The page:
Building Better Roads
Years ago, leading geologists ridiculed naturalist John Muir’s observations that persistent forces of water were responsible for carving Yosemite Valley. Just as the presence of glaciers one million years ago in the Sierra Nevada was apparently a mystery to most, the mechanisms of water movement through road and earthwork structures are similarly not immediately obvious, thus creating barriers to better, more sustainable roads. Most people understand that rainwater and snowmelt slowly soaks through asphalt pavements and moves downward through cracks in asphalt, joints in concrete pavement and road shoulders into the aggregate base course layer and embankment soils below the pavement. What is less well understood is that significant fluctuation in moisture content of aggregate base course and subgrade soils occur as the result of mechanisms other than rainwater.
Capillary attraction moves water upward through the pavement structural section from groundwater sources while water at the pavement surface is evaporated by atmospheric effects, such as high winds and hot dry weather. Road structures lacking a high degree of stiffness are repetitively flexed under the dynamic loading of automobile and truck traffic passing above. This creates a pumping action on the ground below, which serves as a second driving force to move groundwater up into and though the pavement structure.
Vice versa, during long periods of dry weather when pavement structural sections and subgrade soils have been desiccated by continuing moisture loss, suction forces pull atmospheric moisture from the air on humid days into the road structure and subgrade below. Suction and capillary attraction are transporting water up and down through the road structure at an extremely slow rate of flow, but these forces are very persistent. They cause widespread pavement failures that may seem mysterious to those less familiar with the mechanisms of water flow through soils. The culprit is basically invisible.
Reports from road maintenance crews working in semi-arid climates illustrate this phenomenon. In areas where groundwater sources are hundreds of feet below road elevation and beyond the pull of capillary attraction, despite no rainfall having been recorded for many months, repair crews find sections of failed asphalt pavement underlain by aggregate base course materials saturated by atmospheric effects and weakened as a load bearing layer because of excess moisture content.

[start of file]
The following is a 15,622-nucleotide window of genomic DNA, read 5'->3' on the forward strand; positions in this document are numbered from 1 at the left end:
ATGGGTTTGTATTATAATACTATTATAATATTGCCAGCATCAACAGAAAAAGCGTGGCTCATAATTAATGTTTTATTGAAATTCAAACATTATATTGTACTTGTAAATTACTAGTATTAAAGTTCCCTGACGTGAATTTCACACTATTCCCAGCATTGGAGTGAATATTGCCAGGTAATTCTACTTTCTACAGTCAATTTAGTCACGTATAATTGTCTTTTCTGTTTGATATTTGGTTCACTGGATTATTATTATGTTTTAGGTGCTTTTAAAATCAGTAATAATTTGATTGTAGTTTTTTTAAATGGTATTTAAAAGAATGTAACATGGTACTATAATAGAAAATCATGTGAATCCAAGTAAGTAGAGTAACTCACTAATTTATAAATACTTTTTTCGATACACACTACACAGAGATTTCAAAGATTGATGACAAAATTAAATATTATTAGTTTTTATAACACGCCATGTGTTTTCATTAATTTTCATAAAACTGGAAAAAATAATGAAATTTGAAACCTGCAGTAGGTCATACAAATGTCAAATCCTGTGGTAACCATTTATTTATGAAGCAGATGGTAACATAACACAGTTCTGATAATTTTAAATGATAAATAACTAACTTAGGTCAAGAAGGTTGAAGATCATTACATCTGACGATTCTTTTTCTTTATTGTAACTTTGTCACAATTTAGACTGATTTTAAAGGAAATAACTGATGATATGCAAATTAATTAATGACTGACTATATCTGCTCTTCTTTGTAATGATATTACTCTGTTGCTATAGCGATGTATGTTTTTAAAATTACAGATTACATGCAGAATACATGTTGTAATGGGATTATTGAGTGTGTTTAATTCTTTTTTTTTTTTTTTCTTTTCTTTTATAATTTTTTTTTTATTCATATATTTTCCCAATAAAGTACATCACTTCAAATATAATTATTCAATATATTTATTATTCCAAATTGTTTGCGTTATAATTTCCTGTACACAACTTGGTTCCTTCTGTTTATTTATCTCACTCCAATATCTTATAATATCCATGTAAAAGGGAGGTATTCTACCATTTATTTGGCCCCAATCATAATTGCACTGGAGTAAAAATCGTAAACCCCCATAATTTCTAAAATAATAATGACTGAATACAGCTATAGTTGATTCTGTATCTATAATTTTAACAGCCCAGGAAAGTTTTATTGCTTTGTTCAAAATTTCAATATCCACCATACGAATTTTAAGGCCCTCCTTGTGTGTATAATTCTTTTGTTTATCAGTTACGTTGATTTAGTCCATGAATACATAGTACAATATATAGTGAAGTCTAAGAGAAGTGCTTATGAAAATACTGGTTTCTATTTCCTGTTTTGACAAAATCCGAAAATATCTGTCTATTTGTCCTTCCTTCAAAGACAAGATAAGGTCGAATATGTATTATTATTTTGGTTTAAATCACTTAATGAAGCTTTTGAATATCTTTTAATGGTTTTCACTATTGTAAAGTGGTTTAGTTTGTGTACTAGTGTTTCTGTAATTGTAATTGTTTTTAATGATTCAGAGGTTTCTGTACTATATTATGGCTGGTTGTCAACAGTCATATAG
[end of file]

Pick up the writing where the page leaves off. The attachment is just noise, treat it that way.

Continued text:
Identifying Water as the Culprit
The relationship of water within the structure of a soil or aggregate material is fundamental to the material’s strength and stability. Add enough water and soil can transform from a solid to plastic state or even become liquid. The strongest and most stable soil or aggregate material will be one that is highly compacted at a moisture content significantly less than saturation – the point where all air in the void structure of the soil or aggregate has been completely replaced by water.
An Optimum Moisture Content (OMC) can be determined for each soil and aggregate material. At OMC, the soil or aggregate material will be very close to its highest degree of strength and stability. If the moisture content could be maintained at or near this optimum point, then subgrade and base course failures would be almost non-existent. As geotechnical engineers often joke, without fluctuations in water content under roads and buildings, they would be out of a job. Stabilizing moisture content near the optimum point is clearly the most direct route to prolonging pavement smoothness and service life.
Put in simple terms, three basic categories of design theories exist for how best to accommodate water interactions within a road or highway structure. The first assumes that if contractors compact the soil subgrade, stack on a thick enough layer of crushed rock and an asphalt or concrete pavement surface course, they have done their job. Other than elevating the road and constructing the conventional drainage structures, no further thought is given to counteracting seasonal fluctuations in moisture content and load bearing strength of the pavement structural section. Water will be allowed to move through this road structural section at a very slow rate of flow. This is the most conventional and simplest type of road to design and construct, but seasonal increases in moisture content of the base course and subgrade reduce stiffness and stability. In cold regions, this water trapped beneath the pavement during freeze-thaw cycles generates frost heave and weakening in the base layer, thus accelerating rate of pavement failure and seasonal pothole epidemics so familiar to road users.